FOR IMMEDIATE RELEASE:
July 11, 2011
Amaya Tune/AFL-CIO 202-637-5018
Paco Fabián/Change to Win 202-412-9969
Lauren Strayer/ Dmos 212-389-1413
Phoebe Silag/EPI 202-775-8810
The Jobs Crisis Will Not Be Cured with the Same Policies that Created the Crisis
Herbert, Franken and other National Leaders Agree, Explore Job-Creating Solutions
Washington, DC - On the heels of two months of dismal job growth, a panel of workers, economists and national leaders detailed solutions on how to deal with the jobs crisis at a forum on Monday at the AFL-CIO. Titled "The Jobs Crisis - Moving to Action: A Dialogue Between Workers and Policymakers," the forum, moderated by Bob Herbert, Distinguished Senior Fellow at Demos, drew a sharp contrast between the policies that got our country in this economic crisis and are currently being advocated to get it out, and what is needed in order to spark a real economic recovery.
"The most grievous of all of America's wounds is its chronic, insidious unemployment," stated Bob Herbert. "America as we've come to know it - a vibrant, prosperous nation with a vast and growing middle class - cannot survive if the current, tragic levels of joblessness and underemployment become the norm."
"I want to see decent, safe jobs for all Americans. I don't want a handout. I just want a fighting chance," said unemployed Working America member Shonda Sheen, from Yellow Springs, Ohio.
The June job numbers released by the U.S. Department of Labor paint an alarming picture: only 18,000 jobs were added to the nation's economy in June, indicating that the recovery is essentially stalled.
"One of the keys to continuing our economic recovery is growth," said Sen. Al Franken. "By creating high-wage, high-skill jobs, we can grow our middle class and our economy, improve people's lives, and expand our tax base at the same time. My partners in the labor community know that job creation is the smartest investment we can make as a nation."
"We cannot get our fiscal house in order until we get America back to work," said Heather Boushey, Senior Economist for Center for American Progress. "Yet the debt-ceiling conversation is happening even as the June jobs numbers show that the labor market is moving in the wrong direction. This should be a sobering wake-up call to policy makers that addressing the jobs crisis should be priority number one."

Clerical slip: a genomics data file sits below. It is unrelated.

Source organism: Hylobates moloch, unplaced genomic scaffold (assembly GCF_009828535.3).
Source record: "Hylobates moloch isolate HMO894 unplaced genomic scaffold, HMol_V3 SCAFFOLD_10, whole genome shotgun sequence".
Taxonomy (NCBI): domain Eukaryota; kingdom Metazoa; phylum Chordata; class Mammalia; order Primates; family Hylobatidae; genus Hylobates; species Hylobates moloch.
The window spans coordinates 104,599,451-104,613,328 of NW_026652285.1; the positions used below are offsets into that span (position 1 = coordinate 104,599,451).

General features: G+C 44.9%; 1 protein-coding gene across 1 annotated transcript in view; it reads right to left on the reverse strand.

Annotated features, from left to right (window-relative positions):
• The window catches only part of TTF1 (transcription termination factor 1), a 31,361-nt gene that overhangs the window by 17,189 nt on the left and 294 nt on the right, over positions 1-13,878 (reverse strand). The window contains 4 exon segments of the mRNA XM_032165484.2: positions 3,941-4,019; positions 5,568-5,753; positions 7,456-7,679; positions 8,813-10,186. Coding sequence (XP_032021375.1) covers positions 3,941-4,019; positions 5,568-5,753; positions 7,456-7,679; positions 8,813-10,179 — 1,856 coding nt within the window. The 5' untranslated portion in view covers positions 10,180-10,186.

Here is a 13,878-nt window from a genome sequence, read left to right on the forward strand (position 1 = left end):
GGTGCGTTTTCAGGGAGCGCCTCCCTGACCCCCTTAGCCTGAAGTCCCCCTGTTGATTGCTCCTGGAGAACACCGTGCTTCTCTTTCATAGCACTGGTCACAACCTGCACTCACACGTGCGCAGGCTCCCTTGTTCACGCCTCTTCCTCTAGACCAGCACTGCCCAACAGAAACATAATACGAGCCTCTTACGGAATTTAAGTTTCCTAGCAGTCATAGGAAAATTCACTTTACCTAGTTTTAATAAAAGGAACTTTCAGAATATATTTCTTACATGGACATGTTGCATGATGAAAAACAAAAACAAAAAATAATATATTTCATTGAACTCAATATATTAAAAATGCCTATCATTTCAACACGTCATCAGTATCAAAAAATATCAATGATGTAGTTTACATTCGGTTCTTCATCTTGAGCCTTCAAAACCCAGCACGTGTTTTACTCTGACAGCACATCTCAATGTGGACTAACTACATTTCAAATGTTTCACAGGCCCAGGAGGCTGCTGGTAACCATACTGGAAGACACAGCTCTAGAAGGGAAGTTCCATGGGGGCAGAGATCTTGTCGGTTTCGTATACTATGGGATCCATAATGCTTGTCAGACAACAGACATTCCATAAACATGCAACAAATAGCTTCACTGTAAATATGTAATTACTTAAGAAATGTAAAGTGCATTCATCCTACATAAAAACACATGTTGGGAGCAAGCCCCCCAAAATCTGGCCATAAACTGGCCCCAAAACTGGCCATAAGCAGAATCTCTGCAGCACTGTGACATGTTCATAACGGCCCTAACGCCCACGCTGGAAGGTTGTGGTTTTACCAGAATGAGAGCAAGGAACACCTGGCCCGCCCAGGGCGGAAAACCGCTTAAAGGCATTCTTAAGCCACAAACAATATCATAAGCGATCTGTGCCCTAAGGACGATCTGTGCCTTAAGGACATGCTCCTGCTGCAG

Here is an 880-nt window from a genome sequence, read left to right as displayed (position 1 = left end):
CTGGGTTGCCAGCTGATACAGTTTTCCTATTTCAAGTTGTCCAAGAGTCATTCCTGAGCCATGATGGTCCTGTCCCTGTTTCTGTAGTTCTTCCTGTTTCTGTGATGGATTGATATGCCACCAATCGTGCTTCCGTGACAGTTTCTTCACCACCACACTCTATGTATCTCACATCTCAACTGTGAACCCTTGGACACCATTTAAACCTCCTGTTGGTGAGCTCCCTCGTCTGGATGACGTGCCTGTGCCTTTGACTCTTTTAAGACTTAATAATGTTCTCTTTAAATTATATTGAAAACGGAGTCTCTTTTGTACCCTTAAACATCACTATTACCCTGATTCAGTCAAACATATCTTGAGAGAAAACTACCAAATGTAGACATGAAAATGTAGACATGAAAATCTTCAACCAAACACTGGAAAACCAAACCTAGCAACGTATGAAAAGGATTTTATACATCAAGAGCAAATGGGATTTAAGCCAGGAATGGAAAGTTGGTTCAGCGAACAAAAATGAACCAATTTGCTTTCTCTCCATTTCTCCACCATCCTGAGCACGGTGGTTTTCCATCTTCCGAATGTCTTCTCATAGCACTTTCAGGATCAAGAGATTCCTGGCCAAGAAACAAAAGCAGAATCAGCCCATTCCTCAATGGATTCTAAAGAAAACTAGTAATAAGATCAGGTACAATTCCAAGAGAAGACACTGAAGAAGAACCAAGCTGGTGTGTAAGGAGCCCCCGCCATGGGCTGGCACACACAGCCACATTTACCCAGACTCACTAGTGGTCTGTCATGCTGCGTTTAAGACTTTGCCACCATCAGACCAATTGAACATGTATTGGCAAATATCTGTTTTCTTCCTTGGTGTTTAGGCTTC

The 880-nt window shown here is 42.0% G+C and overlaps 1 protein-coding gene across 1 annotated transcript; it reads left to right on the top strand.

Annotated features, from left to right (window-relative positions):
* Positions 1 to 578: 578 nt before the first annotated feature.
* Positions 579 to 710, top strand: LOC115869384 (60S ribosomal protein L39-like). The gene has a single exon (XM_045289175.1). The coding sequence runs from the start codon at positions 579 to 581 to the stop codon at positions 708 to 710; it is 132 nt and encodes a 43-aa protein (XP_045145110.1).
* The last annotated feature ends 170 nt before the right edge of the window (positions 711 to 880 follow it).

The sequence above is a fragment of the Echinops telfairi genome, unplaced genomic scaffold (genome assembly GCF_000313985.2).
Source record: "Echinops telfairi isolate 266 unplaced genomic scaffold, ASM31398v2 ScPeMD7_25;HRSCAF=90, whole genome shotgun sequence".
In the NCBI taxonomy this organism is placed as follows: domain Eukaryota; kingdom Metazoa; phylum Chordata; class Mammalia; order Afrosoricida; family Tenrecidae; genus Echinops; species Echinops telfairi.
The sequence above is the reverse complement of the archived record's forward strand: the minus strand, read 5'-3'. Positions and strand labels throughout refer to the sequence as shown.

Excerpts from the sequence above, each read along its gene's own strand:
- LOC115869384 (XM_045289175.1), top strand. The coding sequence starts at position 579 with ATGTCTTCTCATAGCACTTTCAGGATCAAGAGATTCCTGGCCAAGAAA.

The forum noted that many in Washington continue to tout deregulation and tax cuts as the way out of the economic hole the country is in, without acknowledging the role that those policies played in creating the current economic conditions. The strategy to encourage corporations to spend their billions of dollars in profits is doomed when politicians don't first acknowledge the truth that working people drive the economy as consumers. Without good jobs or shared prosperity, corporations won't spend and our economy can't prosper.
"We have a jobs crisis of epic proportions and in order to solve it - we must create a movement of enormous proportions," said AFL-CIO President Richard Trumka. "This summer working people will be out holding politicians accountable. But that is just the beginning of what we must do. Workers and communities must work together for an economy built on good jobs."
Rep. Sander Levin said, "Blaming the unemployed for the persistent high jobless rate isn't a prescription for the economy. We need to renew proven measures, such as the advanced energy manufacturing credit and the Build America Bonds program, which helped finance $181 billion in infrastructure projects in the last two years. And we must rein in China's manipulation of its currency, which costs American workers hundreds of thousands of jobs."
Participants also demanded that politicians stop playing politics and instead focus on the health of our middle class and our economy.
"I was set to lose unemployment as of the 2nd or 3rd week of December, and [politicians] were fighting back and forth and it was predicated on the Bush tax cuts. I was caught right in the middle of that," said Bob Stein, a Working America member from Columbus, Ohio. "The thing that was so upsetting is when you heard about the number of people about to lose their unemployment check. I thought, 'Ok, I understand that you're adamant about this Bush tax cut thing, but you're holding us all hostage. You're playing politics with people lives. People use their unemployment. This will stimulate and help the economy."